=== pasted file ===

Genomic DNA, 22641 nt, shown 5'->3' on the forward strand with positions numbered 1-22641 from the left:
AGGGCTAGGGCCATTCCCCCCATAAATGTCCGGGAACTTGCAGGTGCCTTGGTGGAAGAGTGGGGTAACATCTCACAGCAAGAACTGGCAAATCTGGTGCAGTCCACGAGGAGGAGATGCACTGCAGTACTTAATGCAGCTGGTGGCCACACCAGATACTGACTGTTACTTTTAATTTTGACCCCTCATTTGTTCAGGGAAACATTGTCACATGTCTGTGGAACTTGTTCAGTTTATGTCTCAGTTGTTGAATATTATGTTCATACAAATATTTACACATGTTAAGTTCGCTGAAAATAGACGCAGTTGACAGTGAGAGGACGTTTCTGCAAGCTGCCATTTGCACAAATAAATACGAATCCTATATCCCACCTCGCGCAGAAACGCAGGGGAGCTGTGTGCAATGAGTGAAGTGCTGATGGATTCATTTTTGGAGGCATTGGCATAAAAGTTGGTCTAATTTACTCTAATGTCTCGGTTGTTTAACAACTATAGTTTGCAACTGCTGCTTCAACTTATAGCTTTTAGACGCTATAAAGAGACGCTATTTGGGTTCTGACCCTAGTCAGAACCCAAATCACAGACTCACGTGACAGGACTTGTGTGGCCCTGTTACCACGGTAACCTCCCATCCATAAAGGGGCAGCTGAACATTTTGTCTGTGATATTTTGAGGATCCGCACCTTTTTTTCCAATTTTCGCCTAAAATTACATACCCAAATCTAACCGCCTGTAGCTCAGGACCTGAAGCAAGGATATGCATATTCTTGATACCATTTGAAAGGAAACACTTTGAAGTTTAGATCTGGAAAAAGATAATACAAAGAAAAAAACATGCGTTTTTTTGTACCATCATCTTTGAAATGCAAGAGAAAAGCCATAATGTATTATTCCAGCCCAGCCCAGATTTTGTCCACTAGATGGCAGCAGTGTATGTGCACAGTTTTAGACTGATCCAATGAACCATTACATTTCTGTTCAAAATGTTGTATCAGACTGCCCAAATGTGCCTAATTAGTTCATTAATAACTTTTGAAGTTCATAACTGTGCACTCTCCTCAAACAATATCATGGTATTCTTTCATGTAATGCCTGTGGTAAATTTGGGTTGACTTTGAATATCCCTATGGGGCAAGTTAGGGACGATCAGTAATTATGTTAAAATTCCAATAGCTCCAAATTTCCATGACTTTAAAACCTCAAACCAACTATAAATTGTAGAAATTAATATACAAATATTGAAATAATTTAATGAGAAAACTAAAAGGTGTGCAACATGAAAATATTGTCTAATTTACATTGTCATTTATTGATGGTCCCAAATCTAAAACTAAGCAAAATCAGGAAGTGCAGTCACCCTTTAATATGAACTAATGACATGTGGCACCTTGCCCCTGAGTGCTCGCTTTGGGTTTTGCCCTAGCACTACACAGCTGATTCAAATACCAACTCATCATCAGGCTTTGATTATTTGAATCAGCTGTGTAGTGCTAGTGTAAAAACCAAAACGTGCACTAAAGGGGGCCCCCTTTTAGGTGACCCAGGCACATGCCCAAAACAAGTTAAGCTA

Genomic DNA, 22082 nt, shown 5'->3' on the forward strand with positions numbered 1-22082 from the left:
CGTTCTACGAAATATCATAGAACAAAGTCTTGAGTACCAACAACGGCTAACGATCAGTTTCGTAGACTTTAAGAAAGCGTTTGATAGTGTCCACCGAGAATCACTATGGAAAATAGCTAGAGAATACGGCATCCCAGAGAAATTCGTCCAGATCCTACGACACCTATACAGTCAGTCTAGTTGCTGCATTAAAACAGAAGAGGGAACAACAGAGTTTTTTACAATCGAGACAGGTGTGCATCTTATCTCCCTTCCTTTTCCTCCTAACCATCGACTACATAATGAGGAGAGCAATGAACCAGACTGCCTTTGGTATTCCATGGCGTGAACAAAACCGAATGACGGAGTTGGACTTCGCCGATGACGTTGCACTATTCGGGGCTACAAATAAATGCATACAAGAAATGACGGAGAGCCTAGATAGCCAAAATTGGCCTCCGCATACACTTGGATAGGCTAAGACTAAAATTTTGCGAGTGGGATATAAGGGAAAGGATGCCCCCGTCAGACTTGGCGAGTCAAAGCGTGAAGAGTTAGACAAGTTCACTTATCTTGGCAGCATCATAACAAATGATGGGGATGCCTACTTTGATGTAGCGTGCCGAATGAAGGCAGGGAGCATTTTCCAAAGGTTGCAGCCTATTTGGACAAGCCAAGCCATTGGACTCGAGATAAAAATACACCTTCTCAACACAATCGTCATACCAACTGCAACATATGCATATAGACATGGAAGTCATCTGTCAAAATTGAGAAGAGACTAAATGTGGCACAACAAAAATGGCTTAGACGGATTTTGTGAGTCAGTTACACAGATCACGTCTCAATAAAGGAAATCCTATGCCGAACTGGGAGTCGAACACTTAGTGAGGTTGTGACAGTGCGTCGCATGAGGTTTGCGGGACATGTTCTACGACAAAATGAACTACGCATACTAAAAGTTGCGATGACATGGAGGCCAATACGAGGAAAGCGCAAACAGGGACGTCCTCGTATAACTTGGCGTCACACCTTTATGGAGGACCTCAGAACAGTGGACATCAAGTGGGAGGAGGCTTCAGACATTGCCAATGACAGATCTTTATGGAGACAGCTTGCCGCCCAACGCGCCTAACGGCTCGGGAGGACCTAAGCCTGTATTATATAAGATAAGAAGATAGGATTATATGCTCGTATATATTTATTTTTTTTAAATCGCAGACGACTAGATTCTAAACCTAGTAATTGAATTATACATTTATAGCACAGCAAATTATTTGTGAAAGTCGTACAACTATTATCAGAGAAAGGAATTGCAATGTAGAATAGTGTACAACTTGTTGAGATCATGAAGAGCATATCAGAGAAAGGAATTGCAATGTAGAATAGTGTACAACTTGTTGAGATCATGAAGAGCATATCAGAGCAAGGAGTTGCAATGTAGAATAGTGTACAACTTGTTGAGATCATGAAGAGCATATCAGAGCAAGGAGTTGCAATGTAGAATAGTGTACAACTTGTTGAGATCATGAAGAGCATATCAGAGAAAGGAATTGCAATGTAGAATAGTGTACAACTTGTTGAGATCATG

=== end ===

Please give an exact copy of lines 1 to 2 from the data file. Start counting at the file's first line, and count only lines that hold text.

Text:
Genomic DNA, 22641 nt, shown 5'->3' on the forward strand with positions numbered 1-22641 from the left:
AGGGCTAGGGCCATTCCCCCCATAAATGTCCGGGAACTTGCAGGTGCCTTGGTGGAAGAGTGGGGTAACATCTCACAGCAAGAACTGGCAAATCTGGTGCAGTCCACGAGGAGGAGATGCACTGCAGTACTTAATGCAGCTGGTGGCCACACCAGATACTGACTGTTACTTTTAATTTTGACCCCTCATTTGTTCAGGGAAACATTGTCACATGTCTGTGGAACTTGTTCAGTTTATGTCTCAGTTGTTGAATATTATGTTCATACAAATATTTACACATGTTAAGTTCGCTGAAAATAGACGCAGTTGACAGTGAGAGGACGTTTCTGCAAGCTGCCATTTGCACAAATAAATACGAATCCTATATCCCACCTCGCGCAGAAACGCAGGGGAGCTGTGTGCAATGAGTGAAGTGCTGATGGATTCATTTTTGGAGGCATTGGCATAAAAGTTGGTCTAATTTACTCTAATGTCTCGGTTGTTTAACAACTATAGTTTGCAACTGCTGCTTCAACTTATAGCTTTTAGACGCTATAAAGAGACGCTATTTGGGTTCTGACCCTAGTCAGAACCCAAATCACAGACTCACGTGACAGGACTTGTGTGGCCCTGTTACCACGGTAACCTCCCATCCATAAAGGGGCAGCTGAACATTTTGTCTGTGATATTTTGAGGATCCGCACCTTTTTTTCCAATTTTCGCCTAAAATTACATACCCAAATCTAACCGCCTGTAGCTCAGGACCTGAAGCAAGGATATGCATATTCTTGATACCATTTGAAAGGAAACACTTTGAAGTTTAGATCTGGAAAAAGATAATACAAAGAAAAAAACATGCGTTTTTTTGTACCATCATCTTTGAAATGCAAGAGAAAAGCCATAATGTATTATTCCAGCCCAGCCCAGATTTTGTCCACTAGATGGCAGCAGTGTATGTGCACAGTTTTAGACTGATCCAATGAACCATTACATTTCTGTTCAAAATGTTGTATCAGACTGCCCAAATGTGCCTAATTAGTTCATTAATAACTTTTGAAGTTCATAACTGTGCACTCTCCTCAAACAATATCATGGTATTCTTTCATGTAATGCCTGTGGTAAATTTGGGTTGACTTTGAATATCCCTATGGGGCAAGTTAGGGACGATCAGTAATTATGTTAAAATTCCAATAGCTCCAAATTTCCATGACTTTAAAACCTCAAACCAACTATAAATTGTAGAAATTAATATACAAATATTGAAATAATTTAATGAGAAAACTAAAAGGTGTGCAACATGAAAATATTGTCTAATTTACATTGTCATTTATTGATGGTCCCAAATCTAAAACTAAGCAAAATCAGGAAGTGCAGTCACCCTTTAATATGAACTAATGACATGTGGCACCTTGCCCCTGAGTGCTCGCTTTGGGTTTTGCCCTAGCACTACACAGCTGATTCAAATACCAACTCATCATCAGGCTTTGATTATTTGAATCAGCTGTGTAGTGCTAGTGTAAAAACCAAAACGTGCACTAAAGGGGGCCCCCTTTTAGGTGACCCAGGCACATGCCCAAAACAAGTTAAGCTA